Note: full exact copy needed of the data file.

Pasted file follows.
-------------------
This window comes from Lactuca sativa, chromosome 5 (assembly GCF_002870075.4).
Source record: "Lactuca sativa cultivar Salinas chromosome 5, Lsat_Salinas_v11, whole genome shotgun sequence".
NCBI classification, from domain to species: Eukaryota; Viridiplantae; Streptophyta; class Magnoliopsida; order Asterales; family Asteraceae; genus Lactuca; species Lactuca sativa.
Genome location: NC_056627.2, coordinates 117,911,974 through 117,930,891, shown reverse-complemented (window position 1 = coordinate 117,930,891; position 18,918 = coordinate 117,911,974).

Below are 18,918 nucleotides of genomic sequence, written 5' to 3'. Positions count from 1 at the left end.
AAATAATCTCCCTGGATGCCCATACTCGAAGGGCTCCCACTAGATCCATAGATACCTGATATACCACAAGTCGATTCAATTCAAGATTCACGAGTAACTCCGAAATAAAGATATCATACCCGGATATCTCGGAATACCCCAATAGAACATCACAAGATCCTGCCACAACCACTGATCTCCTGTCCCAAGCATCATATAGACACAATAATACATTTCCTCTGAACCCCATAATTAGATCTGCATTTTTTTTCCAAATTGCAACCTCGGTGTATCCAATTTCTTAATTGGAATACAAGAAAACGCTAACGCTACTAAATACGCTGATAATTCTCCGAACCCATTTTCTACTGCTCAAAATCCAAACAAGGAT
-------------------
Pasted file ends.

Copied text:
This window comes from Lactuca sativa, chromosome 5 (assembly GCF_002870075.4).
Source record: "Lactuca sativa cultivar Salinas chromosome 5, Lsat_Salinas_v11, whole genome shotgun sequence".
NCBI classification, from domain to species: Eukaryota; Viridiplantae; Streptophyta; class Magnoliopsida; order Asterales; family Asteraceae; genus Lactuca; species Lactuca sativa.
Genome location: NC_056627.2, coordinates 117,911,974 through 117,930,891, shown reverse-complemented (window position 1 = coordinate 117,930,891; position 18,918 = coordinate 117,911,974).

Below are 18,918 nucleotides of genomic sequence, written 5' to 3'. Positions count from 1 at the left end.
AAATAATCTCCCTGGATGCCCATACTCGAAGGGCTCCCACTAGATCCATAGATACCTGATATACCACAAGTCGATTCAATTCAAGATTCACGAGTAACTCCGAAATAAAGATATCATACCCGGATATCTCGGAATACCCCAATAGAACATCACAAGATCCTGCCACAACCACTGATCTCCTGTCCCAAGCATCATATAGACACAATAATACATTTCCTCTGAACCCCATAATTAGATCTGCATTTTTTTTCCAAATTGCAACCTCGGTGTATCCAATTTCTTAATTGGAATACAAGAAAACGCTAACGCTACTAAATACGCTGATAATTCTCCGAACCCATTTTCTACTGCTCAAAATCCAAACAAGGAT